‘It’s important that we learn too’: Empowering parents to facilitate participation in physical activity for children and youth with disabilities

Claire E. Willis, Siobhan Reid, Catherine Elliott, Astrid Nyquist, Reidun Jahnsen, Michael Rosenberg, Sonya Girdler

Research output: Contribution to journalArticle

5 Citations (Scopus)

Abstract

Aim: The actions and behaviors of parents have been identified as key factors that influence a child’s participation in physical activity. However, there is limited knowledge of how parents can be supported to embody facilitative roles. This study aimed to explore how an ecological intervention encourages parents of children with disabilities to develop as facilitators, to enable ongoing physical activity participation in a child’s local environment. Methods: A qualitative design using grounded theory was employed. Forty four parents (26 mothers, 18 fathers) of 31 children with a range of disabilities (mean age 12y 6m (SD 2y 2m); 18 males) partaking in the Local Environment Model intervention at Beitostolen Healthsports Centre in Norway participated in the study. Data were derived from the triangulation of semi-structured interviews and participant observation. Data analysis was an iterative approach of constant comparison, where data collection, memo writing, open, axial and selective coding analysis, were undertaken simultaneously. Findings were consolidated into a model describing the central phenomenon and its relationship to other categories. Results: Thematic concepts uncovered in this study describe a social process of parent learning and empowerment, comprising three primary components; (i) active ingredients of the intervention that enabled learning and empowerment to transpire, (ii) parent learning and empowerment as a process, and (iii) related outcomes. Conclusion: A family-centered approach, encompassing family-to-family support, may enhance physical activity participation outcomes for children and youth with disabilities.

Original languageEnglish
Pages (from-to)135-148
Number of pages14
JournalScandinavian Journal of Occupational Therapy
Volume26
Issue number2
DOIs
Publication statusE-pub ahead of print - 2017

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Disabled Children
Parents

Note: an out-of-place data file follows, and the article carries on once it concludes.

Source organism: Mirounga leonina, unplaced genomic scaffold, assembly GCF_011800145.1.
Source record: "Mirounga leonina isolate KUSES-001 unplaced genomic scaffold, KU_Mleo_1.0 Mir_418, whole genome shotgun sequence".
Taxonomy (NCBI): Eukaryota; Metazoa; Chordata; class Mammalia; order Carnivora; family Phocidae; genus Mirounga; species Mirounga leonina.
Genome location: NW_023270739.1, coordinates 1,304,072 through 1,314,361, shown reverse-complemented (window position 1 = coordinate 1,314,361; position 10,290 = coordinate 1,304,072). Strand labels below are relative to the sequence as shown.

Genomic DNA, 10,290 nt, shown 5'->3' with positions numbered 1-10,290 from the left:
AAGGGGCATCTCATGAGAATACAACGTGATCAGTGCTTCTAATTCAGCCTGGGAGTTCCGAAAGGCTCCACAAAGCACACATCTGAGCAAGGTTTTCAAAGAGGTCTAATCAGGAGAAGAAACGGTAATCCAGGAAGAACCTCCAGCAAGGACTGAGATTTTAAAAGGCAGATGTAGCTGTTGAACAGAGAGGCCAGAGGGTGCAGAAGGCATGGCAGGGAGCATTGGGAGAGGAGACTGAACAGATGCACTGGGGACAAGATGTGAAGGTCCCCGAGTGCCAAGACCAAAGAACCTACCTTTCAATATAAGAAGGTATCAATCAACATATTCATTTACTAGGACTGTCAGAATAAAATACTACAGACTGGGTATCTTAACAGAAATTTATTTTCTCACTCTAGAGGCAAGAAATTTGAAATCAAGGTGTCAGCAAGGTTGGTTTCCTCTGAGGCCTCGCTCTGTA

Exercise
Learning
Norway
Fathers
Mothers
Observation
Interviews
Power (Psychology)

Cite this

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title = "‘It’s important that we learn too’: Empowering parents to facilitate participation in physical activity for children and youth with disabilities",
abstract = "Aim: The actions and behaviors of parents have been identified as key factors that influence a child’s participation in physical activity. However, there is limited knowledge of how parents can be supported to embody facilitative roles. This study aimed to explore how an ecological intervention encourages parents of children with disabilities to develop as facilitators, to enable ongoing physical activity participation in a child’s local environment. Methods: A qualitative design using grounded theory was employed. Forty four parents (26 mothers, 18 fathers) of 31 children with a range of disabilities (mean age 12y 6m (SD 2y 2m); 18 males) partaking in the Local Environment Model intervention at Beitostolen Healthsports Centre in Norway participated in the study. Data were derived from the triangulation of semi-structured interviews and participant observation. Data analysis was an iterative approach of constant comparison, where data collection, memo writing, open, axial and selective coding analysis, were undertaken simultaneously. Findings were consolidated into a model describing the central phenomenon and its relationship to other categories. Results: Thematic concepts uncovered in this study describe a social process of parent learning and empowerment, comprising three primary components; (i) active ingredients of the intervention that enabled learning and empowerment to transpire, (ii) parent learning and empowerment as a process, and (iii) related outcomes. Conclusion: A family-centered approach, encompassing family-to-family support, may enhance physical activity participation outcomes for children and youth with disabilities.",
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AU - Jahnsen, Reidun

AU - Rosenberg, Michael

AU - Girdler, Sonya

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